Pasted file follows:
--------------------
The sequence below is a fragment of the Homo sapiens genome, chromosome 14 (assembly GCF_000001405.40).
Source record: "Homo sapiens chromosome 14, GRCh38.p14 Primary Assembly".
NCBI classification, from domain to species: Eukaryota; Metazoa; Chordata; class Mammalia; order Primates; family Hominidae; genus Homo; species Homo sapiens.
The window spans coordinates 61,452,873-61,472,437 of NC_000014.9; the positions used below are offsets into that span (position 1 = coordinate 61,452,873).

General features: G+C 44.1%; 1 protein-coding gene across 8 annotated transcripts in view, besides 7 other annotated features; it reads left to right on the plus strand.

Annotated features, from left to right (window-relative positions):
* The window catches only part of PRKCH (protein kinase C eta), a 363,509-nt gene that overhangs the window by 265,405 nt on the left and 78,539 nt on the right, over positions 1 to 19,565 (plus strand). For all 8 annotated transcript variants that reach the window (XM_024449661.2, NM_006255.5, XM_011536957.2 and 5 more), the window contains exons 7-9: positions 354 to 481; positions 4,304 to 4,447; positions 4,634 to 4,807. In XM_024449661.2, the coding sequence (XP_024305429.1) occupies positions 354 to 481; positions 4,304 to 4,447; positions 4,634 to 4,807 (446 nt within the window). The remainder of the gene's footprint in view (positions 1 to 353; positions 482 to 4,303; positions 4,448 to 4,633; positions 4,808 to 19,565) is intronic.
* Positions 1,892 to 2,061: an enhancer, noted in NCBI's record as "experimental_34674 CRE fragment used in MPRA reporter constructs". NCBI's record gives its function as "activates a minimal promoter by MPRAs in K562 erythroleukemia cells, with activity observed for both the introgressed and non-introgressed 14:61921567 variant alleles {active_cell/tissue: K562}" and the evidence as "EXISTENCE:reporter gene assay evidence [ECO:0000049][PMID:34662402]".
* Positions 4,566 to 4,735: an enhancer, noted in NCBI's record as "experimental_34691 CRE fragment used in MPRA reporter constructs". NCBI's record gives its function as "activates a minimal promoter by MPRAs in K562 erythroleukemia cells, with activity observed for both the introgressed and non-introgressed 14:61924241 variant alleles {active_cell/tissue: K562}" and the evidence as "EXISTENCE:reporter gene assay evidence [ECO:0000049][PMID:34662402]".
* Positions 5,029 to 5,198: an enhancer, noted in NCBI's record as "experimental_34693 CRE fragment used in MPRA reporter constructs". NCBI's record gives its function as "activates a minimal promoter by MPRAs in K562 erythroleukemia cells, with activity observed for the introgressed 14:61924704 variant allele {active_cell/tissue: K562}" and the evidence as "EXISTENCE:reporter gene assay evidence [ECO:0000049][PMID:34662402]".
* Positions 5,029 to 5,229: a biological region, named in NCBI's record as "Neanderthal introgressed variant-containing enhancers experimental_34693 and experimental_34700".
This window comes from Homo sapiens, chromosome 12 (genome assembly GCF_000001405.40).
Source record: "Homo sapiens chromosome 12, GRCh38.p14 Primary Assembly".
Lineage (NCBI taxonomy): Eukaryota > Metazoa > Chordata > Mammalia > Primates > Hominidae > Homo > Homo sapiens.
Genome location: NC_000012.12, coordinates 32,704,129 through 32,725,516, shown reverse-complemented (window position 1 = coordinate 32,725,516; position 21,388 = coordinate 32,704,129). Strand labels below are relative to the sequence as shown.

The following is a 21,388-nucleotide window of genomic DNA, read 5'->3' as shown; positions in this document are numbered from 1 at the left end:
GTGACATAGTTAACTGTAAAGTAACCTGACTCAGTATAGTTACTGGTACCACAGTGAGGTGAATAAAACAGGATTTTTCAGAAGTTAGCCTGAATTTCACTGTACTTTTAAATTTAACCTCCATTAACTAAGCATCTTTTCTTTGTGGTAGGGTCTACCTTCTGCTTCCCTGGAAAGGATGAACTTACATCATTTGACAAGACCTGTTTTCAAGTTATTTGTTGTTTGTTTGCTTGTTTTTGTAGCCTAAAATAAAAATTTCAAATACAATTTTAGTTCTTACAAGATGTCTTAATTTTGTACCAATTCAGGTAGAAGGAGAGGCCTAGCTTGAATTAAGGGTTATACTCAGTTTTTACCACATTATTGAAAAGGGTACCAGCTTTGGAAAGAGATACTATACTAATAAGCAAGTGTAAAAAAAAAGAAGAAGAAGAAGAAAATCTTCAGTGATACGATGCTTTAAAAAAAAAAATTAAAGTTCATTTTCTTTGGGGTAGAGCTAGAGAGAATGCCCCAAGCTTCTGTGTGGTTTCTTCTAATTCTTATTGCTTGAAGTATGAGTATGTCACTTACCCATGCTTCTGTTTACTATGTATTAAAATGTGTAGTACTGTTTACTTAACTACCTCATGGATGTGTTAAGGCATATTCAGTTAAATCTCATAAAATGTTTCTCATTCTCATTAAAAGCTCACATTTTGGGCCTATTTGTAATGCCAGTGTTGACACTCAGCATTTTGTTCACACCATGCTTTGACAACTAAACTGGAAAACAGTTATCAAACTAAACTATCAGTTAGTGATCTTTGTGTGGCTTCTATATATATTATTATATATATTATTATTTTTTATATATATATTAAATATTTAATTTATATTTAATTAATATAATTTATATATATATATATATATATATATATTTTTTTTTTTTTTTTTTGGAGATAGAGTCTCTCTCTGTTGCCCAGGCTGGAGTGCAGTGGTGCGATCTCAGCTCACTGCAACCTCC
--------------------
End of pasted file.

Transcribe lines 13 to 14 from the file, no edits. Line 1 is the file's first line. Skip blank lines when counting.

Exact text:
Source record: "Homo sapiens chromosome 12, GRCh38.p14 Primary Assembly".
Lineage (NCBI taxonomy): Eukaryota > Metazoa > Chordata > Mammalia > Primates > Hominidae > Homo > Homo sapiens.